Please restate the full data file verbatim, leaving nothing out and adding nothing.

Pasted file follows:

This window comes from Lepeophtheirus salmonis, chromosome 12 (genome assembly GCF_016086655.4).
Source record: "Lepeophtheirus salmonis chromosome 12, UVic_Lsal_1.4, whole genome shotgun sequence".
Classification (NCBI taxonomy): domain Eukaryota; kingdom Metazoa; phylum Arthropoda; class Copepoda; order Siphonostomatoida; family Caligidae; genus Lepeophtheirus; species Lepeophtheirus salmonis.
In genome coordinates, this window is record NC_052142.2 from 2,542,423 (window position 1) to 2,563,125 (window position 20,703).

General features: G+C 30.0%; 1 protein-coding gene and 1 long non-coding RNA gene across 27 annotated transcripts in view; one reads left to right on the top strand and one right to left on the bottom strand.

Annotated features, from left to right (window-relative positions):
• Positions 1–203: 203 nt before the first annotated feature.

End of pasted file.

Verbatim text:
This window comes from Lepeophtheirus salmonis, chromosome 12 (genome assembly GCF_016086655.4).
Source record: "Lepeophtheirus salmonis chromosome 12, UVic_Lsal_1.4, whole genome shotgun sequence".
Classification (NCBI taxonomy): domain Eukaryota; kingdom Metazoa; phylum Arthropoda; class Copepoda; order Siphonostomatoida; family Caligidae; genus Lepeophtheirus; species Lepeophtheirus salmonis.
In genome coordinates, this window is record NC_052142.2 from 2,542,423 (window position 1) to 2,563,125 (window position 20,703).

General features: G+C 30.0%; 1 protein-coding gene and 1 long non-coding RNA gene across 27 annotated transcripts in view; one reads left to right on the top strand and one right to left on the bottom strand.

Annotated features, from left to right (window-relative positions):
• Positions 1–203: 203 nt before the first annotated feature.